WATERVILLE — On the fourth floor of the Waterville Public Library, five African refugees who just a few months ago had come to the United States from Burundi were surrounded by a group of people interested in helping them out — and taking a stand.

The Munezero siblings — three sisters and two brothers ranging from 20 to 30 — originally fled the war-torn Democratic Republic of Congo when they were younger and resettled in Burundi. They are now refugees living in Fairfield in rural Maine where there were jobs and housing available. Four of the five siblings work at tomato-grower Backyard Farms in Madison.

The meeting at the library Thursday night — the first of the Waterville Area New Mainers Project — was organized to pool resources and provide help for the Munezero family.

Colby College professor Julie de Sherbinin met the family recently and has been helping them get the things they need, but she wanted the community to step up and help as well.

The goal of the first meeting, she said, was for those in the room to begin brainstorming ways they could volunteer to help the African family.

Burundi, located in sub-Saharan Africa, has seen a staggering number of refugees flee the country because of political instability that has resulted in increased violence. According to the Council on Foreign Relations, the conflict in Burundi is worsening, with more than 300,000 people fleeing to other African countries and an estimated 400 people killed since April 2015, although that number could be as high as 1,000.

After the library meeting, de Sherbinin said the anti-immigration atmosphere and racist rhetoric across the U.S. has motivated some in the group to “stand up in favor of newcomers.”

“I do believe the political circumstances are driving us to want to take action,” she told the group at the inaugural meeting.

She stressed that anyone interested in helping the group didn’t need to have any kind of political affiliation and “could just be a warm and welcoming community.”

The areas of need, as outlined by the group’s agenda, fall into four categories. The first involves learning English. Each sibling speaks some English, but de Sherbinin said they could benefit from having access to computers and materials that would help them improve their English.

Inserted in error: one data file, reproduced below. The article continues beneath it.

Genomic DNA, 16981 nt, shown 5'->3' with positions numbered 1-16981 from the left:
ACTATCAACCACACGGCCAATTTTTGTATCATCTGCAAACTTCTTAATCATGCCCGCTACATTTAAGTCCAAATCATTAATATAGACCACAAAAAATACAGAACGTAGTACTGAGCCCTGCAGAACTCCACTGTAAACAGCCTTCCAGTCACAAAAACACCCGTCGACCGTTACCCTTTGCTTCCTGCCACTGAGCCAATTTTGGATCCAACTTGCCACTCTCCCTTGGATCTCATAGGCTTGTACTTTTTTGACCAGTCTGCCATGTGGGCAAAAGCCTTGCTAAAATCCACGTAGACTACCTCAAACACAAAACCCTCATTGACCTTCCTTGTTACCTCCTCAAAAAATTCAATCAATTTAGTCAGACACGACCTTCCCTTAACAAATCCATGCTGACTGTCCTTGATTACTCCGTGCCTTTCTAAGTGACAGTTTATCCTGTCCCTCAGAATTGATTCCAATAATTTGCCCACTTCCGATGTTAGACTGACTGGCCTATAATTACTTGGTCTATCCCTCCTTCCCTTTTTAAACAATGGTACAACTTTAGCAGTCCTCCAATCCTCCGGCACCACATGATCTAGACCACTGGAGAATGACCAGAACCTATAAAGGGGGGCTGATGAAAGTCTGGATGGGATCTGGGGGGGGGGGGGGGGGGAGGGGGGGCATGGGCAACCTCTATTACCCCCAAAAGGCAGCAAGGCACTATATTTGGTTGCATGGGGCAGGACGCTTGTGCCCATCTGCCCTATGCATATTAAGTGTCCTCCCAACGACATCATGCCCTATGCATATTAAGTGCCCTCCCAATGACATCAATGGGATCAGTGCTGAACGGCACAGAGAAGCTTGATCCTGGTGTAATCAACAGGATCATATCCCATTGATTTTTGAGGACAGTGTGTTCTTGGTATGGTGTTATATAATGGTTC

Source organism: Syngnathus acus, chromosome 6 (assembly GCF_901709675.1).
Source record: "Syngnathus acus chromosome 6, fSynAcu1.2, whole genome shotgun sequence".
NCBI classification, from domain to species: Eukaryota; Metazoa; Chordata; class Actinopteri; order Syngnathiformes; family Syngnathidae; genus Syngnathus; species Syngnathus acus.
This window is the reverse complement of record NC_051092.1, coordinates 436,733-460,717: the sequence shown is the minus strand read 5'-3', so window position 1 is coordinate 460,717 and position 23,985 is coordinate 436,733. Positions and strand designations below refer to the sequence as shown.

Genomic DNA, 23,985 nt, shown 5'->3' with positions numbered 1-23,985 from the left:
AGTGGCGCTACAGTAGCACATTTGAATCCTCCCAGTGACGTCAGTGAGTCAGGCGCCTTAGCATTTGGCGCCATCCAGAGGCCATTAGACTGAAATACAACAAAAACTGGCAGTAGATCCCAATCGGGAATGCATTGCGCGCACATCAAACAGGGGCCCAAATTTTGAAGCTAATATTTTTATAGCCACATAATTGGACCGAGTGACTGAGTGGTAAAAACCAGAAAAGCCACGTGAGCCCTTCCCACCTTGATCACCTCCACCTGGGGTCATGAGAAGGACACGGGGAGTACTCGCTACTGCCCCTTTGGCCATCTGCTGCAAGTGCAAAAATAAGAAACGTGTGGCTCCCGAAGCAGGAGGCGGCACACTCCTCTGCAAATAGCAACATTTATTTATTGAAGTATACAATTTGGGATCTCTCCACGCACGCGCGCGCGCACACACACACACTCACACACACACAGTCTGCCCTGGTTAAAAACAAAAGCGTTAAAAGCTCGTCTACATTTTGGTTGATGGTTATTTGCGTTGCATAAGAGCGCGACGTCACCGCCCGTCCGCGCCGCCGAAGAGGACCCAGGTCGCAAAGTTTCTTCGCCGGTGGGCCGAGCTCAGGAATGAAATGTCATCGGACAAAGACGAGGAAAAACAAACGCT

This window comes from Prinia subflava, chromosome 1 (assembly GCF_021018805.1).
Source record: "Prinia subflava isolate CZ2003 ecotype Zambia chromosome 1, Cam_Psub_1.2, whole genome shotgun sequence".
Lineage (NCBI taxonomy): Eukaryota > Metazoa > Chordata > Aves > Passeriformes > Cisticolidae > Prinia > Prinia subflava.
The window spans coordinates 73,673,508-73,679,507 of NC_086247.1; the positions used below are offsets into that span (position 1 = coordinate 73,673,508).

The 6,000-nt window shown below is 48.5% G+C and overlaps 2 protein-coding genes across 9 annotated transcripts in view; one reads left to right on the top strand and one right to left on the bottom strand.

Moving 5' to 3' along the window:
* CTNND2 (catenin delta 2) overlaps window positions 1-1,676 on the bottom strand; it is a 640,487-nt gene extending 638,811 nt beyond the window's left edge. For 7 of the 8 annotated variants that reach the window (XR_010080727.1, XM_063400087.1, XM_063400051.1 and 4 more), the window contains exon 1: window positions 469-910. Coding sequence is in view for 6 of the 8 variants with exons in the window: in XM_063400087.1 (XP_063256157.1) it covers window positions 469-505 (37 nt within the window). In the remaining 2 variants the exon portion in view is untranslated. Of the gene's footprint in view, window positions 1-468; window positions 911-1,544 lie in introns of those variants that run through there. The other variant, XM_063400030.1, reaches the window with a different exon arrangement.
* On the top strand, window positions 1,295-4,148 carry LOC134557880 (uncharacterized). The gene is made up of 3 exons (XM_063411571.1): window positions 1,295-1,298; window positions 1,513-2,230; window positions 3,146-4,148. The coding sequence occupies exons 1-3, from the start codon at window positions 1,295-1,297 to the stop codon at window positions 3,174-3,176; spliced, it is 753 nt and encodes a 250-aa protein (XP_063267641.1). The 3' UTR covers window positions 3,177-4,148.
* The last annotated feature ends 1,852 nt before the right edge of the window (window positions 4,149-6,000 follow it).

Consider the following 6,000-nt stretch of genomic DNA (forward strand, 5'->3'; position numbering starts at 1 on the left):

The second need is transportation. The siblings — whose names are Annick, Salix, Dore, Lyse and Patience — don’t have licenses or a car. They have been relying on Catholic Charities, an organization which helps refugees and immigrants in Maine, for rides to work. But they have other transportation needs, such as getting to the grocery store or to medical appointments, which de Sherbinin said were ongoing. And their rides to and from work aren’t always the most timely.

She said sometimes the four siblings employed at Backyard Farms have to wait more than an hour before their ride home arrives.

The third need for the Munezero siblings involves social life and athletics. Living in Fairfield, the five are secluded from even the downtown Waterville area. Each has his own interests. For instance, Dore likes playing soccer, while Salix likes basketball.

The fourth need involves services. At the end of March, assistance from Catholic Charities will end, but they will still need to get to medical appointments. De Sherbinin was hoping to get local businesses involved with one-time donations of services to the siblings.

While the siblings didn’t say much during their introductions Thursday, they made it clear they were grateful for the idea behind the gathering.

“I’m happy to be here and to meet you,” Patience said to the group.

And the idea isn’t just to meet the needs of a single family just one time. Rather, de Sherbinin is looking toward the future, when more immigrant and refugee families come to central Maine.

“We’re helping them over the bridge,” she said.

The group is still organizing. For now, anyone interested in helping should contact de Sherbinin at [email protected]

Colin Ellis — 861-9253

[email protected]

Twitter: @colinoellis

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